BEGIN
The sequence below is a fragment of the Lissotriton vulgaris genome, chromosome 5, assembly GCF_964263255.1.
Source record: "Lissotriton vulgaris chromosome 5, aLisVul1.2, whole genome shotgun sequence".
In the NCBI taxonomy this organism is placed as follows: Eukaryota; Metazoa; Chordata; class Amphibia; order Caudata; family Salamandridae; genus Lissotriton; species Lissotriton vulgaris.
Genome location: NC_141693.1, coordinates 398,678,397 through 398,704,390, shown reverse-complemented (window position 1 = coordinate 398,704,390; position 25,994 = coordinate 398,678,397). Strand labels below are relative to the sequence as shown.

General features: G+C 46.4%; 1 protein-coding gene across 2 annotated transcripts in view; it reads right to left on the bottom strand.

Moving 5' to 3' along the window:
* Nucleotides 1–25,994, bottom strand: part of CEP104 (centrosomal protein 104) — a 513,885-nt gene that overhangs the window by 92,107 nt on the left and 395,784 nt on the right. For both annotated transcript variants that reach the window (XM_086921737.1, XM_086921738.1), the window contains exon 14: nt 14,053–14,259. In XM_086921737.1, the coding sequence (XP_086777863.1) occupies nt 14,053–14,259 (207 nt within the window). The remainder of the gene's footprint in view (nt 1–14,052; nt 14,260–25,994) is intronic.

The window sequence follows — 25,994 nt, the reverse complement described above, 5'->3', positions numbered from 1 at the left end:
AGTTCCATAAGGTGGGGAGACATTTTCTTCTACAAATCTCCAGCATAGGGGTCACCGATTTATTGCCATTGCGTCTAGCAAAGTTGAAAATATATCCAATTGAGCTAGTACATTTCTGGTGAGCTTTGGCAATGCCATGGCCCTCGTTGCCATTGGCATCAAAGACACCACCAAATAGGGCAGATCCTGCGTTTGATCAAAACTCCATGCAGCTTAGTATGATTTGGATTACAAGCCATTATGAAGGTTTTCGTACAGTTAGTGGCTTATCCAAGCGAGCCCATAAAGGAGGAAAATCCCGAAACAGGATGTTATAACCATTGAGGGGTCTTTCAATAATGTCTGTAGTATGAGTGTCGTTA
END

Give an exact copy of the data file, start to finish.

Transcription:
The sequence below is a fragment of the Lissotriton vulgaris genome, chromosome 5, assembly GCF_964263255.1.
Source record: "Lissotriton vulgaris chromosome 5, aLisVul1.2, whole genome shotgun sequence".
In the NCBI taxonomy this organism is placed as follows: Eukaryota; Metazoa; Chordata; class Amphibia; order Caudata; family Salamandridae; genus Lissotriton; species Lissotriton vulgaris.
Genome location: NC_141693.1, coordinates 398,678,397 through 398,704,390, shown reverse-complemented (window position 1 = coordinate 398,704,390; position 25,994 = coordinate 398,678,397). Strand labels below are relative to the sequence as shown.

General features: G+C 46.4%; 1 protein-coding gene across 2 annotated transcripts in view; it reads right to left on the bottom strand.

Moving 5' to 3' along the window:
* Nucleotides 1–25,994, bottom strand: part of CEP104 (centrosomal protein 104) — a 513,885-nt gene that overhangs the window by 92,107 nt on the left and 395,784 nt on the right. For both annotated transcript variants that reach the window (XM_086921737.1, XM_086921738.1), the window contains exon 14: nt 14,053–14,259. In XM_086921737.1, the coding sequence (XP_086777863.1) occupies nt 14,053–14,259 (207 nt within the window). The remainder of the gene's footprint in view (nt 1–14,052; nt 14,260–25,994) is intronic.

The window sequence follows — 25,994 nt, the reverse complement described above, 5'->3', positions numbered from 1 at the left end:
AGTTCCATAAGGTGGGGAGACATTTTCTTCTACAAATCTCCAGCATAGGGGTCACCGATTTATTGCCATTGCGTCTAGCAAAGTTGAAAATATATCCAATTGAGCTAGTACATTTCTGGTGAGCTTTGGCAATGCCATGGCCCTCGTTGCCATTGGCATCAAAGACACCACCAAATAGGGCAGATCCTGCGTTTGATCAAAACTCCATGCAGCTTAGTATGATTTGGATTACAAGCCATTATGAAGGTTTTCGTACAGTTAGTGGCTTATCCAAGCGAGCCCATAAAGGAGGAAAATCCCGAAACAGGATGTTATAACCATTGAGGGGTCTTTCAATAATGTCTGTAGTATGAGTGTCGTTA